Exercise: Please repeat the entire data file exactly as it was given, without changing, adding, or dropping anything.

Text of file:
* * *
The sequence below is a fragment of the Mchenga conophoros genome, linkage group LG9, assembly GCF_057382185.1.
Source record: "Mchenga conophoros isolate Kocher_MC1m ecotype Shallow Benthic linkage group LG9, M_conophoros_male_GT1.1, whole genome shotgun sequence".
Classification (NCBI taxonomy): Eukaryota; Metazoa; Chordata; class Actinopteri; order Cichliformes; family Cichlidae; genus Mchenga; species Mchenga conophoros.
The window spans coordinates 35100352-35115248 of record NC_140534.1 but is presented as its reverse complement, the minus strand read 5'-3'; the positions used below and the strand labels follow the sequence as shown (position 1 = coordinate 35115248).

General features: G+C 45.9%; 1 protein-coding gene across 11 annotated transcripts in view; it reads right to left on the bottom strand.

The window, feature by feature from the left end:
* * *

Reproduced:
The sequence below is a fragment of the Mchenga conophoros genome, linkage group LG9, assembly GCF_057382185.1.
Source record: "Mchenga conophoros isolate Kocher_MC1m ecotype Shallow Benthic linkage group LG9, M_conophoros_male_GT1.1, whole genome shotgun sequence".
Classification (NCBI taxonomy): Eukaryota; Metazoa; Chordata; class Actinopteri; order Cichliformes; family Cichlidae; genus Mchenga; species Mchenga conophoros.
The window spans coordinates 35100352-35115248 of record NC_140534.1 but is presented as its reverse complement, the minus strand read 5'-3'; the positions used below and the strand labels follow the sequence as shown (position 1 = coordinate 35115248).

General features: G+C 45.9%; 1 protein-coding gene across 11 annotated transcripts in view; it reads right to left on the bottom strand.

The window, feature by feature from the left end: